In 2004, a french sculptor Alan Laboile, picked up a small digital camera to photograph the art he created. What he didn’t realize then was how that digital camera would become much more than just a tool to photograph his sculptures, but would in fact help him create a visual diary of his 6 children’s youth. His recent collection titled Reflexion Autour du Bassin (Reflection Around The Basin) caught my attention as a wonderful documentation of the youthful free spirits of his children caught through the reflection in the water. [more]
The New York Times just released an absolutely incredible piece of journalism titled ‘Snow Fall: The Avalanche at Tunnel Creek,’ which is a story told through the use of still images, video, computer animations and one hell of a piece of writing. I have to say that this looks like (I at least hope) the future of editorial journalism. It’s been a long time since I’ve read, watched, or looked at a piece that captivated me like this one. [more]
This month I have been studying the book Aspire by Kevin Hall and in it was touched by the paragraph that reads, “The two most important days of our life are the day we were born and the day we discover what we were born to do. That’s the day we catch the vision of who we are meant to be.” Photographer Rocky Braat wanted more in life and found it on a trip to India. The new film, “Blood Brother” captures his inspiring story about the power of love, service and transformation. [more]
In a recent 60 Minutes special, CBS Reporter Lara Logan spent time with Dereck and Beverly Joubert in Southern Africa. The Jouberts have been shooting images and video of the wildlife there, for over 30 years. They have produced countless amazing images and have even created documentary films from the content they captured. Embedded video inside. [more]
Jill Peters’ project, Sworn Virgins of Albania features women who chose to live their entire lives as males in order to avoid the oppressive laws of the Kanun. In the Balkans, women are considered to be property of their husbands, which means women basically are not allow to do anything freely. The freedom to drive, earn their own money, drink, smoke or even swear are all foreign concepts to them. As young girls, they are forced to get married to much much older men. To fight this, they only had one option – to live their lives as men. [more]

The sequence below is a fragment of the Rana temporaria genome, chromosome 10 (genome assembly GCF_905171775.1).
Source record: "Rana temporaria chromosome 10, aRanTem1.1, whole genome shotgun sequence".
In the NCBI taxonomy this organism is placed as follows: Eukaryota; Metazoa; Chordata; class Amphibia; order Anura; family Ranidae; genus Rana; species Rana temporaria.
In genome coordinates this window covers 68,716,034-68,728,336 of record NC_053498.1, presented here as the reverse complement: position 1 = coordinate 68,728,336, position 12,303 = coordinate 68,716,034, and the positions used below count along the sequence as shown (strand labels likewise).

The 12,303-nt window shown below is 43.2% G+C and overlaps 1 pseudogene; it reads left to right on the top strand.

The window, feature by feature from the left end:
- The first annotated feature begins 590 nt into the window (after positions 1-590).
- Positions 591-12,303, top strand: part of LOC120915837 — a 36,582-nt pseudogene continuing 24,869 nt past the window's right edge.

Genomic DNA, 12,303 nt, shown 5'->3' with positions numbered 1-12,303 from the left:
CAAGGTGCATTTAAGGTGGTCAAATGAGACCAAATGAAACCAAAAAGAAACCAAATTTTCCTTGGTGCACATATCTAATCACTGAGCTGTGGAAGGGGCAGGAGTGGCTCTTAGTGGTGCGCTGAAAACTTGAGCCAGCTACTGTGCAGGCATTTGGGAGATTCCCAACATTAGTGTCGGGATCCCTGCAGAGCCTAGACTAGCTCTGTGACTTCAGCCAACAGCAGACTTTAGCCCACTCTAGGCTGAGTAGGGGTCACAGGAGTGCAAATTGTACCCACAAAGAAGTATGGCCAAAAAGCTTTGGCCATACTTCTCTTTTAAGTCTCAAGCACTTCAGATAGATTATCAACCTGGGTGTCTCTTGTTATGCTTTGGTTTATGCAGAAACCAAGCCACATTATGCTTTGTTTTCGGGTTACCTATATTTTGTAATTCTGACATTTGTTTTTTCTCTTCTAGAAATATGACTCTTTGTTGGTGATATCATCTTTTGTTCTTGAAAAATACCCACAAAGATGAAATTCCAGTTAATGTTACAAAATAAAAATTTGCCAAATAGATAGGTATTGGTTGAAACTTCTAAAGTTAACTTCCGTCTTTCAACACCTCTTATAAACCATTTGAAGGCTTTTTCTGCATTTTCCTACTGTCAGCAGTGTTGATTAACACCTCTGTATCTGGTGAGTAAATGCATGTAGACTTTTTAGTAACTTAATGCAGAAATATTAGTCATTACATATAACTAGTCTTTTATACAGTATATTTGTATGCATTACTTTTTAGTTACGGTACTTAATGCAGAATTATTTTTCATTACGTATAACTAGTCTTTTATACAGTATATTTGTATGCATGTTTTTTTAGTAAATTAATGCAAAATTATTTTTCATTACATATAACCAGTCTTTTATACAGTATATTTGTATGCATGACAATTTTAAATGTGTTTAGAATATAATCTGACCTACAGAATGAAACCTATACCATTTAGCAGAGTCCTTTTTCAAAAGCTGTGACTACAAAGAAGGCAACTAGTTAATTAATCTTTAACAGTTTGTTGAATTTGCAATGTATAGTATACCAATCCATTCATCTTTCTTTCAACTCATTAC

This is a crazy concept that is truly amazing: Directed by Emmy-award winner Patrick Moreau of stillmotion, the docu-short PULSE profiles the making of the BioBeats app, a new technology that utilizes cameras to generate custom music based on a human heart rate. The subject of this short is awesome in itself, but it’s also one of the first Short films to be done on the Canon C100. Let us know what you think! [more]
The incredibly young and talented, Joey L. has released a new documentary that was shot while shooting his intimate series of photos, ‘Holy Men’. Set in the breathtaking backdrop of India, the documentary filmed by Cale Glendening shows Joey while at work with his assistant Ryan, but more importantly proves that capturing an amazing portrait isn’t just about the latest gear or technique, but truly the subject.